Courtesy: Nick McKeown, Stanford 25 So how can we control the delay of packets? Assume continuous time, bit-by-bit flows for a moment… 1. Let’s say we know the arrival process, A f (t), of flow f to a router. 2. Let’s say we know the rate, R(f) that is allocated to flow f. 3. Then, in the usual way, we can determine the delay of packets in f, and the buffer occupancy.

Courtesy: Nick McKeown, Stanford 26 R A(t)D(t) Model of FIFO router queue B(t) R(f 1 ) A(t) D(t) Model of WFQ router queues R(f 2 ) R(f N ) A 1 (t) A 2 (t) A N (t) Router Without QoS: Router With QoS:

Courtesy: Nick McKeown, Stanford 27 How to bound packet delay? time Cumulative bytes A 1 (t) D 1 (t) R(f 1 ) Key idea: In general, we don’t know the arrival process. So let’s constrain it.

Courtesy: Nick McKeown, Stanford 28 Let’s say we can bound the arrival process time Cumulative bytes   Number of bytes that can arrive in any period of length t is bounded by: This is called “(  ) regulation” A 1 (t)

Courtesy: Nick McKeown, Stanford 29 (  ) Constrained Arrivals and Minimum Service Rate time Cumulative bytes A 1 (t) D 1 (t) R(f 1 )   d max B max Theorem [Parekh,Gallager ’93]: If flows are leaky-bucket constrained, and routers use WFQ, then end-to-end delay guarantees are possible.

Courtesy: Nick McKeown, Stanford 30 The leaky bucket “(  )” regulator Tokens at rate,  Token bucket size,  Packet buffer Packets One byte (or packet) per token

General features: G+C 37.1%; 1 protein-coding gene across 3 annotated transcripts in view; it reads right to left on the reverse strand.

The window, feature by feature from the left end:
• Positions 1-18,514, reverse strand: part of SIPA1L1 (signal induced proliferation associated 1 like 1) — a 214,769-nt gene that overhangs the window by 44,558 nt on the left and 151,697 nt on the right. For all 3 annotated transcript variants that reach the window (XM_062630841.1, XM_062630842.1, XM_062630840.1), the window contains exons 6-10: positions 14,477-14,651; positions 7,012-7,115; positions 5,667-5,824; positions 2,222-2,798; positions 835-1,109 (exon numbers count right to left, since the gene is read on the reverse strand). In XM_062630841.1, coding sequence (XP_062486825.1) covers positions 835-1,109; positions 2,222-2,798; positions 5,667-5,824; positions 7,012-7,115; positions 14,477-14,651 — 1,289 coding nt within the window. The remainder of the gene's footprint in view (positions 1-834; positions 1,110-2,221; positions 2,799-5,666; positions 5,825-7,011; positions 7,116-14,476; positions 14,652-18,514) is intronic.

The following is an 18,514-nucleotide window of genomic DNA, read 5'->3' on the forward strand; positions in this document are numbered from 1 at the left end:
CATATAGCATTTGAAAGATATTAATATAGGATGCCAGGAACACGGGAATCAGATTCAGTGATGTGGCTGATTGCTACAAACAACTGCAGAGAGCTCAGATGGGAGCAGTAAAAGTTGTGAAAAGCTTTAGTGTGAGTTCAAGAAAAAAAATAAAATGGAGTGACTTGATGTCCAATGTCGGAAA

Courtesy: Nick McKeown, Stanford 31 How the user/flow can conform to the (  ) regulation Tokens at rate,  Token bucket size  Variable bit-rate compression To network time bytes time bytes time bytes  C

Courtesy: Nick McKeown, Stanford 32 Providing Delay Guarantees: Summary 1. Before starting a new flow, source asks network for end- to-end delay guarantee. 2. Source negotiates ( ,  ) values with each router along the path so as to bound delay through every router, and hence bound the end-to-end delay. 3. Routers perform admission control to check whether they have sufficient resources (link data rate and buffers). 4. Each router along path reserves resources. 5. Flow starts, and source starts sending packets according to agreed ( ,  ) values. 6. Router determines which flow each arriving packet belongs to, and puts it in the right queue. 7. Router serves queues, using WFQ, so as to bound packet delay through the router.